Olá! I Moved to Portugal.
I moved to Portugal. Well, kind of. If we’re being perfectly honest, I’m staying in Portugal as long as legally possible without declaring residency, because soon I go back to Germany, then go live on a floaty boaty cruise ship for five months, and THEN I will come back to officially live in Portugal. Perfectly clear, yeah? oof. My brain is a mess of languages, and my heart feels like it has no homeland, but we’re working on it!
So how did I end up here? Well, one year ago I had the great pleasure of road tripping across Europe with this guy who decided he was moving to Ericeira, Portugal, a little pocket of creative perfection northwest of Lisbon. The road trip was an adventure worthy of its own post (coming soon) but as soon as we pulled in to the parking lot of Ericeira’s old town, I knew I was in love. Imagine the movie set of “Mamma Mia” speckled with cafes serving oat milk lattes and açaí bowls, where freelancers meet to discuss their newest graphic design project, and you’ve landed in Ericeira. Live music echoes through the old cobblestone streets and the population is an interesting mix of authentic Portuguese grandmas and young, creative surfer types. It’s a magical little place, and it didn’t take me long to realize a piece of my heart now belonged to Portugal (and my road trip partner).
After a few more visits for various amounts of time, I started to entertain the idea of moving to Portugal. To be honest, saying it out loud was the scariest part. I knew in my heart I wasn’t happy in New York anymore, but moving to another continent didn’t seem like the sensible solution. Most people would go to a new yoga studio, change their neighborhood, or see a therapist. Fleeing to another continent is another level. Do I speak Portuguese? nope. Did I have a plan for a job? also no. But something about the idea still felt promising, and filled my soul with some much needed fresh air and light.
I think as Americans, we’re taught that taking risks that defy the norm of the “american dream” are reckless and irresponsible. The most common question I got from family and friends when I told them I was moving was, “what are you going to DO there?” (Strong emphasis on the “DO.”) Listen, it’s a valid question, I’m not that naive. But if I said I was moving to California, Austin, or even Vermont, I don’t think the concern about what to “DO” would be as strong, because it’s America, and we move for jobs and that’s about it. I felt surrounded by a culture of “live to work” and I wanted out. To be clear, for the past year I’ve been working for a German cruise line as a singer, and I truly love my job. I don’t want to be classified as a lazy millennial on a quest for an easy life with minimal effort. Hard work was engrained in me from a young age, and you’ll be hard pressed to find a more prepared person than me on the first day of rehearsals. But juggling three jobs in New York felt a bit more like drowning than hard work.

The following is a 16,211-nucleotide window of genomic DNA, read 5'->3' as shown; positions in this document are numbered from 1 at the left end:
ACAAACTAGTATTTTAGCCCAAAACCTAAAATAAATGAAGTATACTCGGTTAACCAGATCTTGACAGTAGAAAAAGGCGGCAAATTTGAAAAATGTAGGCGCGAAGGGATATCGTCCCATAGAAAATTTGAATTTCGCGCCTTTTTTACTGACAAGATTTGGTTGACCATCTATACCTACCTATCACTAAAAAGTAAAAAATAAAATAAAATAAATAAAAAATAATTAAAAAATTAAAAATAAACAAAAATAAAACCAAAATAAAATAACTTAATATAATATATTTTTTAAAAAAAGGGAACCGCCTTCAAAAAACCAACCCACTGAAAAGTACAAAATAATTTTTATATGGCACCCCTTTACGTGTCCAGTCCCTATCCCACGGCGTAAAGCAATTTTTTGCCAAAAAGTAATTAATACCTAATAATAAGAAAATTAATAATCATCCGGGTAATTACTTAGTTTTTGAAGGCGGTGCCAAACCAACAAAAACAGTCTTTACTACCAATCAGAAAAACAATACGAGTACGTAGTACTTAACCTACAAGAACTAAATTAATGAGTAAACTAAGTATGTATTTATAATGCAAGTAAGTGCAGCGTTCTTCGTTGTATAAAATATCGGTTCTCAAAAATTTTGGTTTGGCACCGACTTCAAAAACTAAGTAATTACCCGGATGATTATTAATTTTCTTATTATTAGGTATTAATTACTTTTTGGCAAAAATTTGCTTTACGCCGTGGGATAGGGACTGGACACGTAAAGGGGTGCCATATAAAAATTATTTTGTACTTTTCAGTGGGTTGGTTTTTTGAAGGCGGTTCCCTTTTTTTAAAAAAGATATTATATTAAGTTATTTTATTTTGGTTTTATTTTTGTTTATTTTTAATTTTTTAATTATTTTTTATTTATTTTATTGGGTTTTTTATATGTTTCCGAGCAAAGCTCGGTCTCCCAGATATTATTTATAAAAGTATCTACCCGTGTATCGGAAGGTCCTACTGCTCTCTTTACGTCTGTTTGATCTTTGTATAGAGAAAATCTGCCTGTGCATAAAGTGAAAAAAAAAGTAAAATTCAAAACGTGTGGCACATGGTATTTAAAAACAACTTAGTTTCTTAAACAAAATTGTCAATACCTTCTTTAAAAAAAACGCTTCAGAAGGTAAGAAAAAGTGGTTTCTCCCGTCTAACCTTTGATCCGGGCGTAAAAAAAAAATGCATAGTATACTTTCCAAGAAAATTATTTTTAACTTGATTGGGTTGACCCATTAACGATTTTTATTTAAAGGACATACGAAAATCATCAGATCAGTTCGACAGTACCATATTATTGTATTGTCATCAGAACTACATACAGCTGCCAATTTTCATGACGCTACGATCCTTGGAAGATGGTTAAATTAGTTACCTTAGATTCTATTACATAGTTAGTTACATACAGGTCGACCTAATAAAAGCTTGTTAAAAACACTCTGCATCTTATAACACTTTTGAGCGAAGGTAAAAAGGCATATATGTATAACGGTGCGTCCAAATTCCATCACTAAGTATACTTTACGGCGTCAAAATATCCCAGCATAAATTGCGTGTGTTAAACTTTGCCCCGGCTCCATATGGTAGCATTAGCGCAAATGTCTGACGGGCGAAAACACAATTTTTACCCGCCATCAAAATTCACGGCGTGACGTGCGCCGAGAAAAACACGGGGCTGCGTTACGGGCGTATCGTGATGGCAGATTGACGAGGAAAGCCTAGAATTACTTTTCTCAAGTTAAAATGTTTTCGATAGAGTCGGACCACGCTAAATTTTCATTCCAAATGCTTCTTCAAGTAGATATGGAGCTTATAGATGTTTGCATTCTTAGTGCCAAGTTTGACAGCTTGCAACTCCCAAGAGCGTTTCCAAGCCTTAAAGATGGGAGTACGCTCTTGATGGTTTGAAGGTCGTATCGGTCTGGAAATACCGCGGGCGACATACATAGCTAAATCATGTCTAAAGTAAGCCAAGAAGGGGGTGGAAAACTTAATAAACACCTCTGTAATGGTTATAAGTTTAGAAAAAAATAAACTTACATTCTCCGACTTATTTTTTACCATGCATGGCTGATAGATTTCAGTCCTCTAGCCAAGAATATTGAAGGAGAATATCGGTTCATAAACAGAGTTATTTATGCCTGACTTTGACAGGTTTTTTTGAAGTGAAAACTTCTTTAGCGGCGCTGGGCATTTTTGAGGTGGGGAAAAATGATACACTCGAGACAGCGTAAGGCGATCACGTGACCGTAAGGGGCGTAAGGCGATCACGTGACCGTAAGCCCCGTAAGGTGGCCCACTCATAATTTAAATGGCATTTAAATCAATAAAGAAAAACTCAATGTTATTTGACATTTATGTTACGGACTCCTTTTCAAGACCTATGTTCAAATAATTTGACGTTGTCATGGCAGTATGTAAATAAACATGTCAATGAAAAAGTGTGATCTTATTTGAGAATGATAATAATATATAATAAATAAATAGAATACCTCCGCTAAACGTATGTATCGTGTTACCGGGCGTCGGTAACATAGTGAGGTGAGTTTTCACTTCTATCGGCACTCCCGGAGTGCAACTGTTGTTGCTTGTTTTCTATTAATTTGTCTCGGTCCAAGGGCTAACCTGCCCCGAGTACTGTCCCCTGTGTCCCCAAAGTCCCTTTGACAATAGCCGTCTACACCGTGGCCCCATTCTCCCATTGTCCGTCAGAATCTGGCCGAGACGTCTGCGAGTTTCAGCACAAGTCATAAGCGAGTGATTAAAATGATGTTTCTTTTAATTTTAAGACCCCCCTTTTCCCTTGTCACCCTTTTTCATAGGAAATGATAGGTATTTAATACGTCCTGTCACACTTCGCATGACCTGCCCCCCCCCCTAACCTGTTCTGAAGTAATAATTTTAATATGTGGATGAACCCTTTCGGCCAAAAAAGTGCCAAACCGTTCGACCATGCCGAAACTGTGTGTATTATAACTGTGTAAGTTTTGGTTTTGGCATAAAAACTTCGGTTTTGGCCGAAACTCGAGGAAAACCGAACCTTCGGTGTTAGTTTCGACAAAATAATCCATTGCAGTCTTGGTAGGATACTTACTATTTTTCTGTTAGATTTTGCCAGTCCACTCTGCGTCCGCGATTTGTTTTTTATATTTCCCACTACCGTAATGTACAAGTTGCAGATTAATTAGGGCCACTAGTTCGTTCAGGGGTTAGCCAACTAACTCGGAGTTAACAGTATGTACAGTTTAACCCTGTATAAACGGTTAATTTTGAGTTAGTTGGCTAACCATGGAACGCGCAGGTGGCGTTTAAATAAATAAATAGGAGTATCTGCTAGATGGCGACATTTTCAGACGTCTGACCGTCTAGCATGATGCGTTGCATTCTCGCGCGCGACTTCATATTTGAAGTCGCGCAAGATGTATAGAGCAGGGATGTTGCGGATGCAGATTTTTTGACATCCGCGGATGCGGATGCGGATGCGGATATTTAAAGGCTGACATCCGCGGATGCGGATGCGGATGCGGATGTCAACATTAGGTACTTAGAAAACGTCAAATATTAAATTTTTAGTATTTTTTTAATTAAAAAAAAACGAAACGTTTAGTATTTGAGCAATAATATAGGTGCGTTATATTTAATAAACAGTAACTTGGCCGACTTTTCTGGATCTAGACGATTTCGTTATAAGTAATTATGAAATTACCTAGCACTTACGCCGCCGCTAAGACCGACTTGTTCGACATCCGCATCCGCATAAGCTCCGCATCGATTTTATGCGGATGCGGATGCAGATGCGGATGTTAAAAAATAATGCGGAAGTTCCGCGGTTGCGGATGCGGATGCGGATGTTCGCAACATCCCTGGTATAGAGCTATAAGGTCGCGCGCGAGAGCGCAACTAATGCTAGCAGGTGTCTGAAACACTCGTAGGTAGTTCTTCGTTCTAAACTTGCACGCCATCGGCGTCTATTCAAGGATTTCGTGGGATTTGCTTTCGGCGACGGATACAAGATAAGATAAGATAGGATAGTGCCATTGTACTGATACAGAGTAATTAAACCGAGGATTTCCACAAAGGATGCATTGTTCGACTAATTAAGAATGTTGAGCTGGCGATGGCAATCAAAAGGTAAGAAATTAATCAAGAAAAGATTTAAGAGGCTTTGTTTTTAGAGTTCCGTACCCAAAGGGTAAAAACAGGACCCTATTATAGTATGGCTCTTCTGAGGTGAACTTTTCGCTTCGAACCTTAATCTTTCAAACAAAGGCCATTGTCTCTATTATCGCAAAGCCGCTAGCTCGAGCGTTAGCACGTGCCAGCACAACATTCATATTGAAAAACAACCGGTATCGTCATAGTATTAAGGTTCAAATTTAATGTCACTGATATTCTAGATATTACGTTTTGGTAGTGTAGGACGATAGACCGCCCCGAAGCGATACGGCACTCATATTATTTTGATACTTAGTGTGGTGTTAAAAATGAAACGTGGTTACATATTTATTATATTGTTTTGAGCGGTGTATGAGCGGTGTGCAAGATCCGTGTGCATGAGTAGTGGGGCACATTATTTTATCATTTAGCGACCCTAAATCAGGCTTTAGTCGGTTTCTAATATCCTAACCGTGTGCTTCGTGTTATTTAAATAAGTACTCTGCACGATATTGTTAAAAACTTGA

“an action, the precise nature of which is often unspecified”
Working on a cruise ship is definitely not a forever job, but it opened my eyes to the different priorities that guide people. Every crew member is there to work hard, that’s a given. Some are there to climb the ranks and earn their stripes. Others are there to send money back to their home country where the economy is in shambles. But everyone is there to travel. Everyone has made the “reckless, irresponsible” choice to see something outside of their comfort zone. And most days, it’s a thrilling adventure.
So how do I live life, waking up every morning with that sense of adventure, without living on a cruise ship? Well, for me, it’s waking up in a 200 year-old flat filled with blue and white tiles, tucked away on a cobblestone street in Ericeira, Portugal. I take out the trash and pass the fisherman hauling in the catch of the day at “Praia dos Pescadores” and grab the morning bread (20 cents) from Isabel’s mini market next door. Not every day is a fairytale, but I feel lucky that the odds are usually in my favor.
Everyone’s journey is different, and I think the thing I learned most from having three unique, beautiful sisters is that the definitions of happiness and success are wildly different for each person on this earth. I don’t have a solid, American answer for what exactly it is I’m “DO ing” at the moment, but something about my happiness level tells me I’m headed in the right direction.
If you made it this far, I’d like to thank you for reading the post that inspired me to share this little blog. I hope to use this space to share all of the adventures, challenges and funny hiccups that go along with living abroad. Oh! here’s one of my favorite idiosyncrasies here: “Puxar” is a Portuguese word that sounds like “pushar” and you’ll find it on many doors. It means… Pull! So uh, don’t push the pushar ;)
My first, and favorite, Ericeira bar.
P.S. Order a Gin Mare and Tonic